Huppert v. City of Pittsburg (CA9): When DeShaney, Garcetti, and Federalism (Don't) Collide

Huppert v. City of Pittsburg, No. 06-17362 (9th Cir. July 21, 2009) (available at 2009 WL 2151344; or here) was a disappointing post-Garcetti, opinion. It was disappointing not necessarily because of its outcome, but because of its reasoning.

Some quick background: In Garcetti v. Ceballos, 547 U.S. 410 (2006), the United States Supreme Court held that public employees are not entitled to First Amendment protection for speech undertaken pursuant to their official duties. Id. (“The controlling factor in Ceballos' case is that his expressions were made pursuant to his duties as a calendar deputy.”) Post-Garcetti, lower courts have been busy defining what a government employee's “official duties” are.

In Huppert, a split panel of the Ninth Circuit Court of Appeals held that a city police officer who served as an FBI informant acted pursuant to his official duties as a city police officer. The panel reached its conclusion thusly:

Though Huppert argues that he was repeatedly informed by the FBI that his investigatory work was outside his duties as a police officer, this is not enough to overcome California’s jurisprudence defining such duties. It is clear that in California a police officer’s official duties include investigating corruption, so as to “prevent[ ] the commission of crime, . . . [and] assist[] in its detection.”
Id. at *9338 (quoting Christal v. Police Commission of City and County of San Francisco, 92 P.2d 416, 419 (Cal. Ct. App. 1939).

Under Huppert, then, a police officer who speaks out about police corruption will almost never have First Amendment protection. While Huppert's outcome disincentivizes would-be whistle blowers, it is also analytical unsound. It ignores California common law, as well as the common law of Section 1983. The Ninth Circuit made an important analytical error.

Under California state law, a police officer does not, in fact, have a duty to prevent the commission of crime, or to assist in its detection. This is known as the no-duty rule, and it provides:
As a general rule, a person who has not created a peril has no duty to come to the aid of another no matter how great the danger in which the other is placed, or how easily he could be rescued, unless there is some relationship between them which gives rise to a duty to act. This rule applies to police officers as well as to other citizens: The police owe duties of care only to the public at large and, except where they enter into a special relationship, have no duty to offer affirmative assistance to anyone in particular.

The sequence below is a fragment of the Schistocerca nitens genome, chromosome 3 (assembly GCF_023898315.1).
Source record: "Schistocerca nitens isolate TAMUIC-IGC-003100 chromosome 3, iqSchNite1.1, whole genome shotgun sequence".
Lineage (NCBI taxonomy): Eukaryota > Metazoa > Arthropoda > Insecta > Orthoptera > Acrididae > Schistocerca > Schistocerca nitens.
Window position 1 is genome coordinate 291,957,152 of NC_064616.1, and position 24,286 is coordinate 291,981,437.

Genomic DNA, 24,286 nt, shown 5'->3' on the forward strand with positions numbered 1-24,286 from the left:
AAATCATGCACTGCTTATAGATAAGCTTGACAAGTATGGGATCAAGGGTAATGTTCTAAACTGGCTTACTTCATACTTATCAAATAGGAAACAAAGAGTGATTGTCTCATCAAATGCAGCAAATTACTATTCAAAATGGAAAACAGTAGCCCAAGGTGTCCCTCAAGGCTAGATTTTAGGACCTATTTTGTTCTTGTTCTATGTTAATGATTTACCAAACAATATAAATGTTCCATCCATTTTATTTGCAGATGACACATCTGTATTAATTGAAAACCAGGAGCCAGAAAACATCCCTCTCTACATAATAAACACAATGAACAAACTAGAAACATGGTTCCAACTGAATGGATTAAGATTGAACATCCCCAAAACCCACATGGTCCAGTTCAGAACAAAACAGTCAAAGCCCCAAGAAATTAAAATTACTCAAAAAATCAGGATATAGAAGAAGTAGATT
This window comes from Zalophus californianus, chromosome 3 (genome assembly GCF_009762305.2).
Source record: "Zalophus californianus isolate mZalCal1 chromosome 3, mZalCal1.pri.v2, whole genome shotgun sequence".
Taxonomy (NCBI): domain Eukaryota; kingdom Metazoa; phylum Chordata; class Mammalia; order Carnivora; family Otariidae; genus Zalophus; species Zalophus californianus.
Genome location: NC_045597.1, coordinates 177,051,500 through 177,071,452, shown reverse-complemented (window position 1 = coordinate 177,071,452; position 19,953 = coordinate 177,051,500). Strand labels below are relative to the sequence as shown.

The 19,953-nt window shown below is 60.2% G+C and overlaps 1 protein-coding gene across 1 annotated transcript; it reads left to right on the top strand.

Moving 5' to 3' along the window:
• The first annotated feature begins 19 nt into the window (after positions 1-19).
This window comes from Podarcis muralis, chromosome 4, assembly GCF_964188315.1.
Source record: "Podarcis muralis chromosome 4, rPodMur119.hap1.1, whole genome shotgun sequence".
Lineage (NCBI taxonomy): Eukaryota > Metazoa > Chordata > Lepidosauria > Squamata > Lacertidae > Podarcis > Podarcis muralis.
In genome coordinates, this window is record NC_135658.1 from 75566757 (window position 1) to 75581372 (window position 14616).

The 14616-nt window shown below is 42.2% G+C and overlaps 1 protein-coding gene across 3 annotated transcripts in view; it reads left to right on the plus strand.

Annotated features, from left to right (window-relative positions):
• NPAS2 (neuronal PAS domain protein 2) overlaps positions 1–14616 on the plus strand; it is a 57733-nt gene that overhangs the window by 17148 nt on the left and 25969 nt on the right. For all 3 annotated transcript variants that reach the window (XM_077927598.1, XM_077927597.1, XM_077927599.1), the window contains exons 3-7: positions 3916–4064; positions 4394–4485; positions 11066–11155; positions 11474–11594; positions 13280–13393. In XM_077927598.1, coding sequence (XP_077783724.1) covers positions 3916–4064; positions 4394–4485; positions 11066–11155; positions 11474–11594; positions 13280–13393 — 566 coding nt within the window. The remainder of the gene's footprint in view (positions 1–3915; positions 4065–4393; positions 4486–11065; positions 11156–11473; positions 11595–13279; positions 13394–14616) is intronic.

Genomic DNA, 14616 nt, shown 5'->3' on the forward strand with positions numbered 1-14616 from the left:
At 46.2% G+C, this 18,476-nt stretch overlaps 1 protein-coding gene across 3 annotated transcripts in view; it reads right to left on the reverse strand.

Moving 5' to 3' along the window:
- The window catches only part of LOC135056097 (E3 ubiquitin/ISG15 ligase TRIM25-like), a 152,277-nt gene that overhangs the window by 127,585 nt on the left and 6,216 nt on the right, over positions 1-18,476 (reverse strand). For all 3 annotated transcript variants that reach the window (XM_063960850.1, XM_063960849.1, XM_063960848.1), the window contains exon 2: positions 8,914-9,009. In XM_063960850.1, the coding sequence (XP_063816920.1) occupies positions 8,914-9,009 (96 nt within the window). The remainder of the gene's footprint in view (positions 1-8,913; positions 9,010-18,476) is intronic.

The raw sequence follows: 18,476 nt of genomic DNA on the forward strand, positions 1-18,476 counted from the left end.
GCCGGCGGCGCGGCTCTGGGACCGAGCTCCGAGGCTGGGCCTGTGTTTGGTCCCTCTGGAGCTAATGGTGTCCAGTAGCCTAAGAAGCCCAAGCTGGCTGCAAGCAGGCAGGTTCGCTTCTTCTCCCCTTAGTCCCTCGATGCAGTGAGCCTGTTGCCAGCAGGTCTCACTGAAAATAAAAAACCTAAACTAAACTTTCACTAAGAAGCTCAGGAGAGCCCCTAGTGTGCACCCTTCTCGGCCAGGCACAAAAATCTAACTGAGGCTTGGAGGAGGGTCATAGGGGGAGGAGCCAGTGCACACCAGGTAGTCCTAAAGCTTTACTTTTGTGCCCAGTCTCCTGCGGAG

Benavidez v. San Jose Police Dept., 71 Cal.App.4th 853, 859-60 (Cal. Ct. App. 1999) (emphasis added). Moveover, under the common law of Section 1983, police do not have any duty to prevent crime, or assist in its detection. See DeShaney v. Winnebago County, 489 U.S. 189 (1989) (adopting no-duty rule as a matter of federal constitutional law).

Does it make sense to say that city police officers who cooperate with the FBI are simply doing their duty, when in fact, police are not under any legal duty to prevent and investigate crime?  And what of the federalism concerns?

In a world of dual sovereigns, how is a city police officer performing his official (and thus local) duties when cooperating with the FBI (a national entity)?  See United States v. Lanza, 260 U.S. 377, 382 (1922) ("We have here two sovereignties, deriving power from different sources, capable of dealing with the same subject-matter within the same territory . . . Each government in determining what shall be an offense against its peace and dignity is exercising its own sovereignty, not that of the other.")

Moreover, under Printz v. United States, 521 U.S. 898 (1997), state and local officials may not be commandeered by the federal government.  As Justice Antonin Scalia wrote in Printz:
It is incontestible that the Constitution established a system of "dual sovereignty." Gregory v. Ashcroft, 501 U.S. 452, 457 (1991); Tafflin v. Levitt, 493 U.S. 455, 458 (1990). Although the States surrendered many of their powers to the new Federal Government, they retained "a residuary and inviolable sovereignty," The Federalist No. 39, at 245 (J. Madison).
Given dual sovereignty, how can a local police officer be required to cooperate with the FBI?  California could enact a state law requiring that local police cooperate with the FBI in misconduct investigations.  Yet the Huppert panel cited no such law.  (It is unlikely that such a law exists.)

Perhaps the panel would say that a job duty is not the same thing as a legal duty. That distinction seems facially unpersuasive.  Under California state law, a police officer may not be sued for failure to act, because of the no-duty rule.   If there is no remedy, there is no right. If there cannot be a breach, how can there be a duty?

The Huppert panel should have address the no-duty doctrine before reaching its conclusion.  The Huppert panel should also have considered Printz's no-commandeering principle.  Absent an explicit state requirement, the state is no required to cooperate with the federal government.

Huppert was wrongly decided.  The Ninth Circuit Court of Appeals should review Huppert en banc.